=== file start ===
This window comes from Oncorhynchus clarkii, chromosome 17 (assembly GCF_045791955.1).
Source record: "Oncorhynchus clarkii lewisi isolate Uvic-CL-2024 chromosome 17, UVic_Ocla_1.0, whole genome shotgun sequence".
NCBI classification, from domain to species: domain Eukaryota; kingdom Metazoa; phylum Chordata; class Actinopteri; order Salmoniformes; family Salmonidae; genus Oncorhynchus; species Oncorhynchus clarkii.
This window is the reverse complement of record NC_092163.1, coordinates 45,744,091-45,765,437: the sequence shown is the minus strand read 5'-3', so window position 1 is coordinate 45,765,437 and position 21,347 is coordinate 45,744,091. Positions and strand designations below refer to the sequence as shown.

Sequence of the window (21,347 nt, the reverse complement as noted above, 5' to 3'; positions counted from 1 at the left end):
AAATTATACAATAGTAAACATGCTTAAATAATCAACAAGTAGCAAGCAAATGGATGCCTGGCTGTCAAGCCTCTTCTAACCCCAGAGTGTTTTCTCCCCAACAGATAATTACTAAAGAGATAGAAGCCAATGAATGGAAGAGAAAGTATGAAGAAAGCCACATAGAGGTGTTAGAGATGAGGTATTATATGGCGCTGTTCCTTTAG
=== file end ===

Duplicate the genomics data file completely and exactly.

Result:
This window comes from Oncorhynchus clarkii, chromosome 17 (assembly GCF_045791955.1).
Source record: "Oncorhynchus clarkii lewisi isolate Uvic-CL-2024 chromosome 17, UVic_Ocla_1.0, whole genome shotgun sequence".
NCBI classification, from domain to species: domain Eukaryota; kingdom Metazoa; phylum Chordata; class Actinopteri; order Salmoniformes; family Salmonidae; genus Oncorhynchus; species Oncorhynchus clarkii.
This window is the reverse complement of record NC_092163.1, coordinates 45,744,091-45,765,437: the sequence shown is the minus strand read 5'-3', so window position 1 is coordinate 45,765,437 and position 21,347 is coordinate 45,744,091. Positions and strand designations below refer to the sequence as shown.

Sequence of the window (21,347 nt, the reverse complement as noted above, 5' to 3'; positions counted from 1 at the left end):
AAATTATACAATAGTAAACATGCTTAAATAATCAACAAGTAGCAAGCAAATGGATGCCTGGCTGTCAAGCCTCTTCTAACCCCAGAGTGTTTTCTCCCCAACAGATAATTACTAAAGAGATAGAAGCCAATGAATGGAAGAGAAAGTATGAAGAAAGCCACATAGAGGTGTTAGAGATGAGGTATTATATGGCGCTGTTCCTTTAG